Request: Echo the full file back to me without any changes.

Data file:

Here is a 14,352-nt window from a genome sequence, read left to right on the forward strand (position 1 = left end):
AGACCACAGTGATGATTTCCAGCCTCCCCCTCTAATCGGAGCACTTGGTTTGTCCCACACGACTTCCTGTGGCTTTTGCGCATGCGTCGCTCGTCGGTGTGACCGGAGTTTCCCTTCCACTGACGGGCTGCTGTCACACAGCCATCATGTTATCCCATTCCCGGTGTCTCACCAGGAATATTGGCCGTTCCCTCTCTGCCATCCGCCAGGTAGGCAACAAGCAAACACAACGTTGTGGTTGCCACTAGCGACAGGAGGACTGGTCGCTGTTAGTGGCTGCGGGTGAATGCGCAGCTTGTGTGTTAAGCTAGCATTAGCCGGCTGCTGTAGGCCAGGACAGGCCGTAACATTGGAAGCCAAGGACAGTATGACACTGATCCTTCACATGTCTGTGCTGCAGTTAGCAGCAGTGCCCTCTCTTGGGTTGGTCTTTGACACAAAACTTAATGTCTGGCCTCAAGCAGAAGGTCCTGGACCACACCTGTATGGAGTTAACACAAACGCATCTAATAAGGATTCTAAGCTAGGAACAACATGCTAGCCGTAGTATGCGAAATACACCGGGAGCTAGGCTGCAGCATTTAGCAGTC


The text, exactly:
Here is a 14,352-nt window from a genome sequence, read left to right on the forward strand (position 1 = left end):
AGACCACAGTGATGATTTCCAGCCTCCCCCTCTAATCGGAGCACTTGGTTTGTCCCACACGACTTCCTGTGGCTTTTGCGCATGCGTCGCTCGTCGGTGTGACCGGAGTTTCCCTTCCACTGACGGGCTGCTGTCACACAGCCATCATGTTATCCCATTCCCGGTGTCTCACCAGGAATATTGGCCGTTCCCTCTCTGCCATCCGCCAGGTAGGCAACAAGCAAACACAACGTTGTGGTTGCCACTAGCGACAGGAGGACTGGTCGCTGTTAGTGGCTGCGGGTGAATGCGCAGCTTGTGTGTTAAGCTAGCATTAGCCGGCTGCTGTAGGCCAGGACAGGCCGTAACATTGGAAGCCAAGGACAGTATGACACTGATCCTTCACATGTCTGTGCTGCAGTTAGCAGCAGTGCCCTCTCTTGGGTTGGTCTTTGACACAAAACTTAATGTCTGGCCTCAAGCAGAAGGTCCTGGACCACACCTGTATGGAGTTAACACAAACGCATCTAATAAGGATTCTAAGCTAGGAACAACATGCTAGCCGTAGTATGCGAAATACACCGGGAGCTAGGCTGCAGCATTTAGCAGTC